I am not a typical pro-lifer. Though I believe that life begins at conception and that abortion is the taking of a human life, my opposition to abortion is not based on God alone getting to decide when someone lives or dies. I believe that when it comes to one’s own life, these sorts of decisions should be up to the individual. Therefore, I support initiatives for legal physician-assisted suicide, for example (with protections such as are currently in effect in Oregon). For me, these issues are primarily about personal autonomy; and in general, I believe that a person should be able to do what they will with their own life – as long as those actions do not impinge on anyone else’s rights.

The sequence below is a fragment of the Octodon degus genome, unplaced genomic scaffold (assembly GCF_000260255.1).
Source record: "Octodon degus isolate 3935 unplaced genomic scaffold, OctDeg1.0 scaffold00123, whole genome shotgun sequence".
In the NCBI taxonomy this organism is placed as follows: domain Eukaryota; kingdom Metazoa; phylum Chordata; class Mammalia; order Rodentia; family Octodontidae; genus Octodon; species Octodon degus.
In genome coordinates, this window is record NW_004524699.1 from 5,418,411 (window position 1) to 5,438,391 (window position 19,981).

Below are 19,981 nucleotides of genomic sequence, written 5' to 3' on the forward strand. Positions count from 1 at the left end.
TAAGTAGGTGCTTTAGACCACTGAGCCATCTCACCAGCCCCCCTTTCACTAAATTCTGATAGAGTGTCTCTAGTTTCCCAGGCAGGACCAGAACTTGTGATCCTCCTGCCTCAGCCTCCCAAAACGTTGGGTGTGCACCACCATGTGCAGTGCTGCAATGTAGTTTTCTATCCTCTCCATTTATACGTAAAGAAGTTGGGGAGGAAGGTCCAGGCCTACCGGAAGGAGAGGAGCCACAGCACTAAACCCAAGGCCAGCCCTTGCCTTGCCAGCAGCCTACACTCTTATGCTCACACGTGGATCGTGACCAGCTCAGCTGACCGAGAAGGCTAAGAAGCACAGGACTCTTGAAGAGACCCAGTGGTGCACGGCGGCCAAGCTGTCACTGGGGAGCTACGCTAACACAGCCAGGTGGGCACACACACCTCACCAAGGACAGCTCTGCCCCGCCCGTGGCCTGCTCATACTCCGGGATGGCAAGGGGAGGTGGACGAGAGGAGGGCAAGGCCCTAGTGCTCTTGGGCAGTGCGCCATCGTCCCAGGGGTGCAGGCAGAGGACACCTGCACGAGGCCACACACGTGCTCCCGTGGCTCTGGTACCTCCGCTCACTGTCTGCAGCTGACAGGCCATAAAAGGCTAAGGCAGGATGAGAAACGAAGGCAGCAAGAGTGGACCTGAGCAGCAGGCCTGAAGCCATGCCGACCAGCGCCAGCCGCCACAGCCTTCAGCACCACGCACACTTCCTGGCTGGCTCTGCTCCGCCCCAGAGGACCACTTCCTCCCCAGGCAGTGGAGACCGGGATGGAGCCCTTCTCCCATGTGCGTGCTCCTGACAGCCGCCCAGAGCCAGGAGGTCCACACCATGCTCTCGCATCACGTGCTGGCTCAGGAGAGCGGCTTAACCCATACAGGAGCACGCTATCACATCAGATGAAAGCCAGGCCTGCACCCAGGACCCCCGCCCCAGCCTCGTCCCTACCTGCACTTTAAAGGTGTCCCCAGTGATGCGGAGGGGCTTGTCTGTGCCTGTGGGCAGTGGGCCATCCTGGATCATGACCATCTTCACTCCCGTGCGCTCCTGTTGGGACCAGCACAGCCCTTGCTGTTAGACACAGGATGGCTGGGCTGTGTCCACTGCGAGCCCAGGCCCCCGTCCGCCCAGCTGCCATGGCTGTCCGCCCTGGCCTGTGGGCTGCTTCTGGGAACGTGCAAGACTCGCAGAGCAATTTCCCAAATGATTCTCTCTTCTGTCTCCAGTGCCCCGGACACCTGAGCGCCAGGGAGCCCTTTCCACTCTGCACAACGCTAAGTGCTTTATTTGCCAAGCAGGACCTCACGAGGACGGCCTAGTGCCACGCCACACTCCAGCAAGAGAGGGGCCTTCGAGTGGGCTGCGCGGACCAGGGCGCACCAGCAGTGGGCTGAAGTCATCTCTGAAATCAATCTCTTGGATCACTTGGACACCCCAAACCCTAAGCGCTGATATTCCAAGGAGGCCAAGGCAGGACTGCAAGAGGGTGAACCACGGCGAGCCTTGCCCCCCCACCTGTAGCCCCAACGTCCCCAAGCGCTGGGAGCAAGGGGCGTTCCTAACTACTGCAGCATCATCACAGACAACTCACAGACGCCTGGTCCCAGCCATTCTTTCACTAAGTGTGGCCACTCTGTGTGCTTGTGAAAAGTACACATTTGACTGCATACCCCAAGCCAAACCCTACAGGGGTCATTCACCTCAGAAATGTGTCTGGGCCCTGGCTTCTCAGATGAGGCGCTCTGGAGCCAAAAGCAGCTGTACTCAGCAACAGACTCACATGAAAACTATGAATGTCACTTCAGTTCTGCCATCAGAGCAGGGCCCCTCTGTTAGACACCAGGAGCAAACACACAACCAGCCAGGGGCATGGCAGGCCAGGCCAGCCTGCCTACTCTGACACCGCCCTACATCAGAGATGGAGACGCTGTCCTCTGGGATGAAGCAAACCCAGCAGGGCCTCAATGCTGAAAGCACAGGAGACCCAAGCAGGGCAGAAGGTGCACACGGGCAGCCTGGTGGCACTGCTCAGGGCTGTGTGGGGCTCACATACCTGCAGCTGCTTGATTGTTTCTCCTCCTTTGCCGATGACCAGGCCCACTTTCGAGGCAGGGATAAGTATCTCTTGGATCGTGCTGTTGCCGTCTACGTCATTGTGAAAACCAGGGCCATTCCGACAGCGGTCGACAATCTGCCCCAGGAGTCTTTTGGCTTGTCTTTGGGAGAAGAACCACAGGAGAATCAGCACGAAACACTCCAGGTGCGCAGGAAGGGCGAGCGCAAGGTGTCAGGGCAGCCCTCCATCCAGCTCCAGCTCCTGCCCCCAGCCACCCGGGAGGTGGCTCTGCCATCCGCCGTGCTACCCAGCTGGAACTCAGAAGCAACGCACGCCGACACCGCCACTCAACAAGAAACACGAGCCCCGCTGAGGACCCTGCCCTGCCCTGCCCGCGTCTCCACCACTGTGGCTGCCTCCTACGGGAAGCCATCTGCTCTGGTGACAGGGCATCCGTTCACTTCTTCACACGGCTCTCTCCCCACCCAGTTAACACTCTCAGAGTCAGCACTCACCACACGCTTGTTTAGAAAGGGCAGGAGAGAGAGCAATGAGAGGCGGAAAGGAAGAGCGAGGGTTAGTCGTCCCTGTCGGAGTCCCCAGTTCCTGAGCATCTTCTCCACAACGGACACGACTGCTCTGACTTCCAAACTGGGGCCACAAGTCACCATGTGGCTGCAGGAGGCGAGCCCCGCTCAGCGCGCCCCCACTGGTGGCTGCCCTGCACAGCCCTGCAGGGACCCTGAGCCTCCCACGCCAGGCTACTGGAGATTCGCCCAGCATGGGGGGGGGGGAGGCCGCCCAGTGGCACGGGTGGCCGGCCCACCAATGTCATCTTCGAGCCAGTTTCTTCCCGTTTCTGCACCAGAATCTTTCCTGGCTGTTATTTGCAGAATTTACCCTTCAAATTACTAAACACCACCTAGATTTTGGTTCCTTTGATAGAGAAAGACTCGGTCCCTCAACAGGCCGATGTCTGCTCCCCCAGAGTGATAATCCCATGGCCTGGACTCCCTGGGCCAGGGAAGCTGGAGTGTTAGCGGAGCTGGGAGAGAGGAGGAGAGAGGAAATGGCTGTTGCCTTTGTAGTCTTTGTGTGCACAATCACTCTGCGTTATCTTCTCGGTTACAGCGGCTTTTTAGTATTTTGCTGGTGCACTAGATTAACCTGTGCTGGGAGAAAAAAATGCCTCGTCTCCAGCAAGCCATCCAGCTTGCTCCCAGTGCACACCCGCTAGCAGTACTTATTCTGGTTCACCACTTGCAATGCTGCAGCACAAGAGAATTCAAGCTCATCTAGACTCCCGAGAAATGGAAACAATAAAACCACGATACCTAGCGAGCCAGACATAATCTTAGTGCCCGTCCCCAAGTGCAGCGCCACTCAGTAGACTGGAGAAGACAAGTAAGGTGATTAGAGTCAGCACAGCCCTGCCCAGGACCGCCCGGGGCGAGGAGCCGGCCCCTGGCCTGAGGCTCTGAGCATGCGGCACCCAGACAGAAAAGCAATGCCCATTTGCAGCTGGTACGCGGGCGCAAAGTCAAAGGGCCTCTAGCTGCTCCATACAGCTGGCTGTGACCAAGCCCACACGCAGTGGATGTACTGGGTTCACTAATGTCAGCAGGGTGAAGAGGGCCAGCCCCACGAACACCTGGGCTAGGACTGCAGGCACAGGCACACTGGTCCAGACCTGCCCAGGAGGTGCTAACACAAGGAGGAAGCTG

I am not a typical pro-choice supporter either, as I personally feel that abortion is repugnant, and I do not believe that the personal autonomy of the woman trumps the baby’s right to life from a moral standpoint.
I do, however, draw a distinction between morality and legality.
For example, if someone needed a kidney to stay alive, and I could keep that person alive by donating my kidney (though at some inconvenience and perhaps increased risk to my own life), should I do so? To me the answer is definitely “Yes,” and that reflects my moral beliefs. However, I do not believe that the government should have the power to compel me to do so. In my view, this scenario can be equated with abortion prior to fetal viability (at ~ 24-26 weeks).
Before the baby is independently viable, the mother is essentially an incubator. I believe that from a moral standpoint she should leave the baby alone and let it continue to develop to viability, but I don’t think the state should have the right to compel her to do so.